Distilled wine? Is that like distilled water? Like wine in its purest form without any minerals?
Well, not exactly. It’s more like brandy… well, it is brandy. Or if it’s produced in the Cognac
region of France, it’s Cognac. You mean the French distill perfectly good wine just to make
brandy? Well, actually the initial “wine” product isn’t exactly fine wine. It’s not even up to the
quality of box wine but once distilled and aged produces that amber liquid known as Cognac.
Actually all of your stronger spirits whether it’s vodka, bourbon, rum or scotch start life as a
fermented grain or fruit that’s then distilled to produce that final smooth (as in Cognac) or
fiery (as in mezcal) liquid known as hard liquor. At its worst, it resembles a solvent more than a
beverage, at its finest, as Colonel Sherman Potter from *M*A*S*H* stated, “There’s not enough o’
s in smooth to describe it”.

Is it Simply Boiled Beer or Wine?

Well yes and no. If you simply put a welding torch to a flask of beer or wine, you can distill the
alcohol in said product but it probably won’t taste very good. Secondly, you would be in
violation of Federal law. The Bureau of Alcohol, Tobacco and Firearms (BATF or ATF) does
allow possession of a distilling device… as long as it’s not for the use of separating alcohol from
the parent liquid – intentional or unintentional – without a proper permit. Small distilling
devices for use in educational settings are permitted again, as long as alcohol isn’t being
separated from the parent liquid. And when the Hennessey’s and Seagram’s of the world legally
distill their fermented beverages, they only use enough heat to vaporize the alcohol and other
volatile compounds for re-condensation, sometimes more than once in the case of high end
vodka and gin. Why distill other than to simply concentrate the alcohol? Well, the liquid left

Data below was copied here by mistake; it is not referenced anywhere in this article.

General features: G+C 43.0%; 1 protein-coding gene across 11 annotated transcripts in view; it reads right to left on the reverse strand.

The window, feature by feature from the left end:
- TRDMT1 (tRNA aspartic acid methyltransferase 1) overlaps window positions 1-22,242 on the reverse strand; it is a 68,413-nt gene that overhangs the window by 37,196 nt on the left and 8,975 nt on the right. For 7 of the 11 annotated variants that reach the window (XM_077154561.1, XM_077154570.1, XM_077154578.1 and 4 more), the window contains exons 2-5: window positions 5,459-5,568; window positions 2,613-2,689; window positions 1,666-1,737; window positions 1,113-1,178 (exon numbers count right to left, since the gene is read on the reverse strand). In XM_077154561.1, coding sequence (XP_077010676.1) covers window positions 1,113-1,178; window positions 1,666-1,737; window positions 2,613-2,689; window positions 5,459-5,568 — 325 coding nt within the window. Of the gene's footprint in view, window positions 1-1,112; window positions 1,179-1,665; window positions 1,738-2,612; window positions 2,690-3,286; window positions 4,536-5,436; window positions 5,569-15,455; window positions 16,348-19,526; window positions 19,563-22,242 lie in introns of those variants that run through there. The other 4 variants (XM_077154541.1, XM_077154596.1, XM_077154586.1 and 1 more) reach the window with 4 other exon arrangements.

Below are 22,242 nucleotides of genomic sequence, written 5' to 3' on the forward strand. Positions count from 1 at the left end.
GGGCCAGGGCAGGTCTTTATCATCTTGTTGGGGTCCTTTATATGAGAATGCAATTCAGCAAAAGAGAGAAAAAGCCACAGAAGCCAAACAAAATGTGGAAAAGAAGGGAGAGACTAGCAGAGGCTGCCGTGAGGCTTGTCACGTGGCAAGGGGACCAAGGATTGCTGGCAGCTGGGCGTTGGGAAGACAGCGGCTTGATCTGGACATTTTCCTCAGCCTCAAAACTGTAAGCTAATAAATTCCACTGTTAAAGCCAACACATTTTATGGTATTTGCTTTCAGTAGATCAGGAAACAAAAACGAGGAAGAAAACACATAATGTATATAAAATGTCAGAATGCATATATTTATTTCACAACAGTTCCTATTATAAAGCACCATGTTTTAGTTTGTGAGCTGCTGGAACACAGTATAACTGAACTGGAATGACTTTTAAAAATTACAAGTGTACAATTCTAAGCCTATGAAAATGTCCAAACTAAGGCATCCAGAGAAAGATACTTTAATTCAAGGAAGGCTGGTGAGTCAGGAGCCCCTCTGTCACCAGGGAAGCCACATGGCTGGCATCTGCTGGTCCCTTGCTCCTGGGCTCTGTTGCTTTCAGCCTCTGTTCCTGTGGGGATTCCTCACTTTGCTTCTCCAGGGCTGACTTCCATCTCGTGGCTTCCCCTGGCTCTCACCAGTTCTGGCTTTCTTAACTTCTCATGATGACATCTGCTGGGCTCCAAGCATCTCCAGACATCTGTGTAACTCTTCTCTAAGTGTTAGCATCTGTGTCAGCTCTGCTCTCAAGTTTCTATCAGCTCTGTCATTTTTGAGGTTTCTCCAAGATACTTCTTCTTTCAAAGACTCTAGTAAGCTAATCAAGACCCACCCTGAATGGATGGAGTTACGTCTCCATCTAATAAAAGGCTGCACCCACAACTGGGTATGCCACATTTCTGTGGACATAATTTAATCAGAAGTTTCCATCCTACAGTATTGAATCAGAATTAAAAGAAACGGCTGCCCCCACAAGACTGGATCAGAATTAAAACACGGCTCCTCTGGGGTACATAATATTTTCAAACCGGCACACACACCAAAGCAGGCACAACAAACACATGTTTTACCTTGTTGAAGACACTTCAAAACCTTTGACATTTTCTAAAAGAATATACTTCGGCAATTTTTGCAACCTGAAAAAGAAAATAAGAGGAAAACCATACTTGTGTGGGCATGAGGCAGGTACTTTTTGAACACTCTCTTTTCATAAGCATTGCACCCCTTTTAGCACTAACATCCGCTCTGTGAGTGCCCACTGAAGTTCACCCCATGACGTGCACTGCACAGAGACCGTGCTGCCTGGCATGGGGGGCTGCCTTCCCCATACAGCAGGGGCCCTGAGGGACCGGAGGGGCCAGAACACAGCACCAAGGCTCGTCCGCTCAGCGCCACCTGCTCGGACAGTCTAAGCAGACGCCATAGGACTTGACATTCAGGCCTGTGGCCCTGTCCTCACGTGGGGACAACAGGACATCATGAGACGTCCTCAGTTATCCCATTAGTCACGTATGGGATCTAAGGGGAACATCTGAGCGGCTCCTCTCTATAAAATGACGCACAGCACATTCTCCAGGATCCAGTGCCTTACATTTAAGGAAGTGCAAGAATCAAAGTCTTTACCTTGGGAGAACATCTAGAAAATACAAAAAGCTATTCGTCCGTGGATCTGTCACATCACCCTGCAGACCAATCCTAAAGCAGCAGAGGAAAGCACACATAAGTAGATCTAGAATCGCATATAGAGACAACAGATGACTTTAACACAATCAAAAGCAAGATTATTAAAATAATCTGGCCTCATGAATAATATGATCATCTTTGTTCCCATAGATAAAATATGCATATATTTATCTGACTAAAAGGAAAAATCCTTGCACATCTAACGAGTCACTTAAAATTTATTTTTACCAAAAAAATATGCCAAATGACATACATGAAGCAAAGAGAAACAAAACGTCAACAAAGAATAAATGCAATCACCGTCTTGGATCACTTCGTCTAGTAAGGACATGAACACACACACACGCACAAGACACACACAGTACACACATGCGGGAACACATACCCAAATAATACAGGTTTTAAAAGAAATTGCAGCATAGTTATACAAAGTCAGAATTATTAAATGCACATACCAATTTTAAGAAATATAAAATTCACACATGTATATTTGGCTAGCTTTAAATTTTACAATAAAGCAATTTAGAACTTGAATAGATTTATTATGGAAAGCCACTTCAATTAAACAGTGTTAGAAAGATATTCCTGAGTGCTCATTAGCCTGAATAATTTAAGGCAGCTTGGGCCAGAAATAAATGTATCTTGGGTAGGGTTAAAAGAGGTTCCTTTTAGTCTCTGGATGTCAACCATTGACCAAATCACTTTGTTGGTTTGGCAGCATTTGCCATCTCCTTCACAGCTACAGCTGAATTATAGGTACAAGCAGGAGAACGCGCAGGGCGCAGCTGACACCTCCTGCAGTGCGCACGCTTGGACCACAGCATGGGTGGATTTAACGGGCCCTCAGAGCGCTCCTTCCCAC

behind that’s too heavy to vaporize usually contributes to funky flavors or aromas in the
finished product. In fact if you distill any liquid enough, you’ll simply be left with ethyl alcohol
and water with no flavor at all. Won’t you simply be left with pure alcohol? No. Why? Because
ethanol (ethyl alcohol) and water form an azeotrope which means that the combination of the
two boil (vaporize) at a lower temperature than either by itself so that you can never totally
separate ethanol and water by heat distillation. There will always be 4.37% water left in the
mixture. That’s if you have the proper permits issued by the ATF.

Favorite Distilled Applications

"The bitters are excellent for your liver; the gin is bad for you. They balance each other."
--Orson Welles



















The Negroni
Supposedly suggested by Count Camillo Negroni to his bartender Fosco Scarselli when the Count
wanted a stronger version of the traditional Americano which is equal parts of the bitter
Campari and sweet vermouth topped with club soda. Scarselli substituted an equal part of gin to
make the first Negroni. More bitter than sweet or savory, the Negroni is the perfect aperitif to
stimulate the appetite for the meal to come. I personally came across my “perfect’ Negroni at
that freeway side restaurant in Mill Valley, the Buckeye Roadhouse which used more dry than
sweet vermouth. And like 007, I prefer mine “shaken, not stirred” with that perfect ice line
halfway down the glass. My favorite rendition uses Bafferts gin, Campari and just a touch of
sweet vermouth with the perfect orange rind twist.

“I feel sorry for people who don`t drink. When they wake up in the morning, that`s as good as
they`re going to feel all day”
--Frank Sinatra

The Manhattan
Favored during the days of the Rat Pack when “men were men, women were dames and business
was settled with a handshake”.  Commonly still seen in that last vestigial remain of manhood,
the steakhouse. Okay, I’ll retract those comments of the last remnants of chauvinism; stiff
drinks and slabs of charred meat are as much a part of feminism in the modern world. But the
Manhattan was meant to be a stiff drink; 3 parts whiskey, 1 part sweet vermouth, a couple dashes